BUSINESS RESEARCH DESIGNS
Topics to be covered
Business Research Design : Exploratory, Descriptive & Causal Research Exploratory Research: Meaning, suitability, collection, hypothesis formulation Descriptive Research: Meaning, Types of Descriptive studies, data collection methods Causal Research: Meaning, various types of experimental designs, types of errors affecting research design
Business Research Design - A research design is a framework or blueprint for conducting the marketing research project. It details the procedures necessary for obtaining the information needed to structure and/or solve marketing research problems. A research design lays the foundation for conducting the project. A good research design will ensure that the marketing research project is conducted effectively and efficiently.
A research design involves the following components:
Define the information needed.
Design the exploratory, descriptive and/or causal phases of the researches. Specify the measurement and scaling procedures.
Construct and pretest a questionnaire (interviewing form) or an appropriate form for data collection. Specify the sampling process and sampling size.
Develop a plan of data analysis.
Classification of Marketing Research Designs
Comparison of Basic Research Designs
The major emphasis in exploratory research is on converting broad, vague problem statements into small, precise sub-problem statements, which is done in order to formulate specific hypothesis.
Characteristics of Exploratory Research:
Exploratory research is flexible and very versatile.
For data collection structured forms are not used.
Experimentation is not a requirement.
Cost incurred to conduct study is low.
This type of research allows very wide exploration of views. Research is interactive in nature and also it is open ended. Purpose of Exploratory Research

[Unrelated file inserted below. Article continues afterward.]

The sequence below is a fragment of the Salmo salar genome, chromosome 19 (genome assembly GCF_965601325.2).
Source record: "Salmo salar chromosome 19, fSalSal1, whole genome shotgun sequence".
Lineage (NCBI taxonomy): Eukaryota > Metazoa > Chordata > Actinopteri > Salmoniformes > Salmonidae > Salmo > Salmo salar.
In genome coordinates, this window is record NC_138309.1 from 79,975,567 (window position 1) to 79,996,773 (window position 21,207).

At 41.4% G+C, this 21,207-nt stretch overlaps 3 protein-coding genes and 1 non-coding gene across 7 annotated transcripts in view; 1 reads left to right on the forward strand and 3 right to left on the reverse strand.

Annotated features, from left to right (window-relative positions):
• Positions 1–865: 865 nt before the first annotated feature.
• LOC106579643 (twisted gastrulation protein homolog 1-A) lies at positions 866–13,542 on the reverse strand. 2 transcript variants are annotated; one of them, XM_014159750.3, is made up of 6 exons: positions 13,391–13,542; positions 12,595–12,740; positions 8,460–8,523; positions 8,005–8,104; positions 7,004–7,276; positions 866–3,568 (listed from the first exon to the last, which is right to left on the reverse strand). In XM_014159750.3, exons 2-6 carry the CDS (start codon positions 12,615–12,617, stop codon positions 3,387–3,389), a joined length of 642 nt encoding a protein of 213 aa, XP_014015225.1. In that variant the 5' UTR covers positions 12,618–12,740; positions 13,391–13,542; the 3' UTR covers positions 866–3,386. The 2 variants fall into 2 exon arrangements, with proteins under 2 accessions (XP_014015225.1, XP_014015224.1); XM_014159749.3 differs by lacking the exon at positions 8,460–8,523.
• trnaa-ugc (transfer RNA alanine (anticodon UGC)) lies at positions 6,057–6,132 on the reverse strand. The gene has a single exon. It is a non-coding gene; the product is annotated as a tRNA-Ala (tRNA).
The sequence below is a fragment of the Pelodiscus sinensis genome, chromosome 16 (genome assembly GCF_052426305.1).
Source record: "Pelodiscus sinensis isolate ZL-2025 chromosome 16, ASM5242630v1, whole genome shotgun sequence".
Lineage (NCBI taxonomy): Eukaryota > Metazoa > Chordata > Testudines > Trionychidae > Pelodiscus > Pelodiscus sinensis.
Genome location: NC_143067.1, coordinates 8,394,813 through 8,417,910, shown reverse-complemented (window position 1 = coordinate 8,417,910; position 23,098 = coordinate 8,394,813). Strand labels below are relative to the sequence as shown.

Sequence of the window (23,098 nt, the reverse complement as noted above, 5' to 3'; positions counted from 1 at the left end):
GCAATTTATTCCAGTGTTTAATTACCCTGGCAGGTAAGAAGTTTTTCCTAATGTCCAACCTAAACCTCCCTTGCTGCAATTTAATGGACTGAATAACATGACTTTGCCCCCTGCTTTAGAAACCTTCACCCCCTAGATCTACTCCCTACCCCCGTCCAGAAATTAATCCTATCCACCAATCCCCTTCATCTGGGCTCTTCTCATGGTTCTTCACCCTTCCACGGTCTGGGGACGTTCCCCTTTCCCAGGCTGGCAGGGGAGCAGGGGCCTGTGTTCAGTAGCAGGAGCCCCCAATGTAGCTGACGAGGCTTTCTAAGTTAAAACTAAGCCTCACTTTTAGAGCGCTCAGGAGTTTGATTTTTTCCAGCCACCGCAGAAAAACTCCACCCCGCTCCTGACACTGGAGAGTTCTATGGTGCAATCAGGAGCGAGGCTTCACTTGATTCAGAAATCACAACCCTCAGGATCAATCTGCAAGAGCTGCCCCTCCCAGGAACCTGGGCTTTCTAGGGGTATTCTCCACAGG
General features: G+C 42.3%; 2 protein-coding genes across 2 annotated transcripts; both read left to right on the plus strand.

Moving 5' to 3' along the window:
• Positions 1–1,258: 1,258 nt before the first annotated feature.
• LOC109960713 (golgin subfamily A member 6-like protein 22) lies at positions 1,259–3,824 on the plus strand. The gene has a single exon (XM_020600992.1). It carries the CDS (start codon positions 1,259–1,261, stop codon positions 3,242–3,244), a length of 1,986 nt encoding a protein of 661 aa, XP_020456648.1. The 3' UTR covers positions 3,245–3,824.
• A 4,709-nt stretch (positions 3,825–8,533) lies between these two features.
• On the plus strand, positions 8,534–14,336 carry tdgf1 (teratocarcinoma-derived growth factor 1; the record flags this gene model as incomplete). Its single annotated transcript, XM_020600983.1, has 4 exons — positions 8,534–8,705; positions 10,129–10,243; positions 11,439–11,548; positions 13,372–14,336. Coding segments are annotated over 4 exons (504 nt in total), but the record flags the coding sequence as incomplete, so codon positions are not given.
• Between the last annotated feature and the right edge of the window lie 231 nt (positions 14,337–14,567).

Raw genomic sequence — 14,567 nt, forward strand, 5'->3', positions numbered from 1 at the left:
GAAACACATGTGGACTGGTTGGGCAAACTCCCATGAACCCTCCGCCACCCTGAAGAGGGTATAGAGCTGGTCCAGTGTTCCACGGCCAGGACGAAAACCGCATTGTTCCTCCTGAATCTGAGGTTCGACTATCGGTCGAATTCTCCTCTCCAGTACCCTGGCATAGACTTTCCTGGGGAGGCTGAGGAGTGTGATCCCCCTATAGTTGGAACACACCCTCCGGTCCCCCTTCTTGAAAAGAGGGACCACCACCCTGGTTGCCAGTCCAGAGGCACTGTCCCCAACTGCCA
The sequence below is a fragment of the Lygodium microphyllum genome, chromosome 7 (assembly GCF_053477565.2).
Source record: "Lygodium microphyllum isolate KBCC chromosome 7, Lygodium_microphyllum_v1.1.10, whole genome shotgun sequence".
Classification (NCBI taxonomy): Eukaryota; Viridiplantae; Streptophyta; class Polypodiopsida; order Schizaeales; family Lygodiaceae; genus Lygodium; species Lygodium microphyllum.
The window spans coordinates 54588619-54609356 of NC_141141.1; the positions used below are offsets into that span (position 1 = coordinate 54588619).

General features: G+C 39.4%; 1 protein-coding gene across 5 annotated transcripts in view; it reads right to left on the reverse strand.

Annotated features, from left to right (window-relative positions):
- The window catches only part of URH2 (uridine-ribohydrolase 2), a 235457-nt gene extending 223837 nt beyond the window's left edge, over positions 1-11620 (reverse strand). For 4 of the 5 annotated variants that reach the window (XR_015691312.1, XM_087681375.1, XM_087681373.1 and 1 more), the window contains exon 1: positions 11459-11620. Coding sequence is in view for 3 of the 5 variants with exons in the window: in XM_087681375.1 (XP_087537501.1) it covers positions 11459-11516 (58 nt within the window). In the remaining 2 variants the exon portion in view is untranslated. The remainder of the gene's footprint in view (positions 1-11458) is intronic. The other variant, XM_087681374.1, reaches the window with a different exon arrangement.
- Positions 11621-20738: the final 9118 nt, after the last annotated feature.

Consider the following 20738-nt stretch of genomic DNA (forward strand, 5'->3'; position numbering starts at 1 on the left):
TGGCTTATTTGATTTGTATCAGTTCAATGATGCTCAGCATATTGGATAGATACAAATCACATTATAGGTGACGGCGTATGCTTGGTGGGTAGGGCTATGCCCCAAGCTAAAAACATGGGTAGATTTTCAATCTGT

Formulate a problem or define a problem more precisely.
Identify alternative courses of action.
Isolate key variables and relationships for further examination. Gain insights for developing an approach to the problem.
Establish priorities for further research.
Appropriate to any problem about which very little is known. This research is the foundation for any future study. Exploratory Research Methods
Literature Search – This refers to “referring to a literature to develop a new hypothesis.” The literature referred are: trade journals, professional journals, market research finding publications, statistical publications, etc. Example: Suppose a problem is “Why are sales down?” This can quickly be analysed with the help of published data which should indicate “whether the problem is an industry problem or a firm problem”.
Three possibilities exist to formulate the hypothesis.
1. The company’s market share has declined but industry’s figures are normal. 2. The industry is declining and hence the company’s market share is also declining. 3. The industry’s share is going up but the company’s share is declining. If we accept the situation that our company’s sales are down despite the market showing an upward trend, then we need to analyse the marketing mix variables. Expert Surveys – In expert surveys, it is desirable to talk to persons who are well informed in the area being investigated. These people may be company executives or persons outside the organisation. Here, no questionnaire is required. The approach adopted in an experience survey should be highly unstructured, so that the respondent can give divergent views. Example :
1. A group of housewives may be approached for their choice for a “Ready to Eat” product. 2. A publisher might want to find out the reason for poor circulation of newspaper introduced recently. He might meet a) Newspaper sellers b) Public reading room c) General Public d) Business community etc. Focus Group – Another widely...
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